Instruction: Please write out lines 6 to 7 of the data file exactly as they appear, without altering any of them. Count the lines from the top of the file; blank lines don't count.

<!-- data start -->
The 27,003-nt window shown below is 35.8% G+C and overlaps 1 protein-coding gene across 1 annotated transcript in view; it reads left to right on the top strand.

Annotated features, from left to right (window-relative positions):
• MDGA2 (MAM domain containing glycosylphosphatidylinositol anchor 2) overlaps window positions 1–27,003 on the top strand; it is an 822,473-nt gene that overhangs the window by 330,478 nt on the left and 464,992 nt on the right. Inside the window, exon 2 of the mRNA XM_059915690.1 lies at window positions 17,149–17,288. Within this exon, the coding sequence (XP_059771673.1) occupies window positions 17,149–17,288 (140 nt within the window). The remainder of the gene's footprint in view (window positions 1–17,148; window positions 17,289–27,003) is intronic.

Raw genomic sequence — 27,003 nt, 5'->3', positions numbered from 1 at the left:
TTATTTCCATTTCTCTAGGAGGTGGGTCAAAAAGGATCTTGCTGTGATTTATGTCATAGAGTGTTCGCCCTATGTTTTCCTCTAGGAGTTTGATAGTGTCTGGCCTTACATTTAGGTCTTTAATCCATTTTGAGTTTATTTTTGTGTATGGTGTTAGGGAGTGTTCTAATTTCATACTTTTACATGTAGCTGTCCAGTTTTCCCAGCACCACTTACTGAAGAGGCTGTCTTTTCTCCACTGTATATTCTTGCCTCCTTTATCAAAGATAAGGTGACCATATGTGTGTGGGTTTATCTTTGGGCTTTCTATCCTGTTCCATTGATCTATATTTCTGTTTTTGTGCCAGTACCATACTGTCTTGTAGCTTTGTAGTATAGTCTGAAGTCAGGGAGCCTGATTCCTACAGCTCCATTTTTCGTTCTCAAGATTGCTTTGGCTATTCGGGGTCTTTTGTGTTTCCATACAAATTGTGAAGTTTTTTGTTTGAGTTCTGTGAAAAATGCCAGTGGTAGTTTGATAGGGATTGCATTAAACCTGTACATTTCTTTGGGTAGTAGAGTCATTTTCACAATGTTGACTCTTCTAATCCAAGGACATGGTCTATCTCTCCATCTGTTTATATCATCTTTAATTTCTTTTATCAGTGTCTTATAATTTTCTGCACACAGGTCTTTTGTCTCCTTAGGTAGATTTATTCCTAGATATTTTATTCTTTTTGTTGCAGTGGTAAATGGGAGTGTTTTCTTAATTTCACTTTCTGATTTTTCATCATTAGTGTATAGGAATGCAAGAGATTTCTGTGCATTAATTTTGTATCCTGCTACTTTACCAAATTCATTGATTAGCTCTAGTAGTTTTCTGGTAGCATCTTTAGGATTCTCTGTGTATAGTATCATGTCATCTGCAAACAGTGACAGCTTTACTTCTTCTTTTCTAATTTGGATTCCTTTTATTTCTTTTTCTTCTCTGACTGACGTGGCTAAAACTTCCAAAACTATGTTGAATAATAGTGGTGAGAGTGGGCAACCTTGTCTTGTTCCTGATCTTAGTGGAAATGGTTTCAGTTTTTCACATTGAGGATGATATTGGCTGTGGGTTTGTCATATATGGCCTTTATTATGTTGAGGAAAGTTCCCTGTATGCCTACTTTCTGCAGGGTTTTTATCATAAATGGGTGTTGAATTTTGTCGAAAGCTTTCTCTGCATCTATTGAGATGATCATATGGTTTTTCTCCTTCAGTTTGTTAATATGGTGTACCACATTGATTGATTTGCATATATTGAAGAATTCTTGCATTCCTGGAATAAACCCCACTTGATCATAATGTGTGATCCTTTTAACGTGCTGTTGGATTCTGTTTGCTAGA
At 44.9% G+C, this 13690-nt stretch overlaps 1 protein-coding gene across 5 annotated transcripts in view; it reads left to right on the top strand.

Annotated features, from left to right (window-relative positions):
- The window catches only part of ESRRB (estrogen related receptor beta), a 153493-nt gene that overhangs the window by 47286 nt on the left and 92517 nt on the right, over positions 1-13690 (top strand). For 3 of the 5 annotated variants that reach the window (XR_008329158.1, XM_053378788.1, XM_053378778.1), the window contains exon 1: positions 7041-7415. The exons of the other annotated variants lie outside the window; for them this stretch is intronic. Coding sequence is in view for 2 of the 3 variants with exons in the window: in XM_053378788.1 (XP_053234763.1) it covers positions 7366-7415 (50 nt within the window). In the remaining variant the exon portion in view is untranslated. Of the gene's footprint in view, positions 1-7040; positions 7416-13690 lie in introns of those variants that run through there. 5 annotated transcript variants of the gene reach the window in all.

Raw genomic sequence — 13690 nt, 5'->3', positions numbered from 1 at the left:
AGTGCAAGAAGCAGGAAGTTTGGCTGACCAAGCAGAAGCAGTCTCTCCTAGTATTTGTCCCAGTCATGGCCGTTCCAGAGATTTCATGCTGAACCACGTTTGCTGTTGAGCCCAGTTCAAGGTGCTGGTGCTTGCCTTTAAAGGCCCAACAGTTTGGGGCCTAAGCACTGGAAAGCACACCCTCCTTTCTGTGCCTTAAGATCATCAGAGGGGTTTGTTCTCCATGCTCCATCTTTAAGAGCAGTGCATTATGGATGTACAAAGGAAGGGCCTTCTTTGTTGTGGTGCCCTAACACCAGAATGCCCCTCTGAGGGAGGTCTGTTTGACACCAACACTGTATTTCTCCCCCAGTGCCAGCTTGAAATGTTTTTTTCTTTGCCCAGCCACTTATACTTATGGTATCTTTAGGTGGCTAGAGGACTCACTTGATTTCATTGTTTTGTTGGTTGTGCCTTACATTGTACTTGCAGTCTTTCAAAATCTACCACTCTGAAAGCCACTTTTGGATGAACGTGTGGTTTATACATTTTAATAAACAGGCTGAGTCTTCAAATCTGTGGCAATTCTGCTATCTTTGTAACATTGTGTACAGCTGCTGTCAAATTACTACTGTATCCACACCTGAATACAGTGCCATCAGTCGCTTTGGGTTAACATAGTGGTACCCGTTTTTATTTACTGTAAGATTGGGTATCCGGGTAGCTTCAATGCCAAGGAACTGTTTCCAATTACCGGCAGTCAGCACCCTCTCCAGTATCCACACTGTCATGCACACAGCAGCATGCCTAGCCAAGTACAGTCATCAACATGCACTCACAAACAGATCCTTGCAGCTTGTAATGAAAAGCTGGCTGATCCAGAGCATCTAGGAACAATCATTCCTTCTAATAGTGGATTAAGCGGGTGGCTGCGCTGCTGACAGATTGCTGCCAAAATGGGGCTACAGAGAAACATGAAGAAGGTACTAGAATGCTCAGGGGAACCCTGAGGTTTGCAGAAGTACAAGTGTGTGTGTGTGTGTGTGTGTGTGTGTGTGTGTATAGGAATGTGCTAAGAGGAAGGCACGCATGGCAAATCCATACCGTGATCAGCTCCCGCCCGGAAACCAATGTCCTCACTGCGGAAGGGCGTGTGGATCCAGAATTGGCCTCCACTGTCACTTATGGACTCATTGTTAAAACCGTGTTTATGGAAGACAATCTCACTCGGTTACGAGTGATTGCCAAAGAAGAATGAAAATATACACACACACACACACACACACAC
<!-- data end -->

At 44.9% G+C, this 13690-nt stretch overlaps 1 protein-coding gene across 5 annotated transcripts in view; it reads left to right on the top strand.

Annotated features, from left to right (window-relative positions):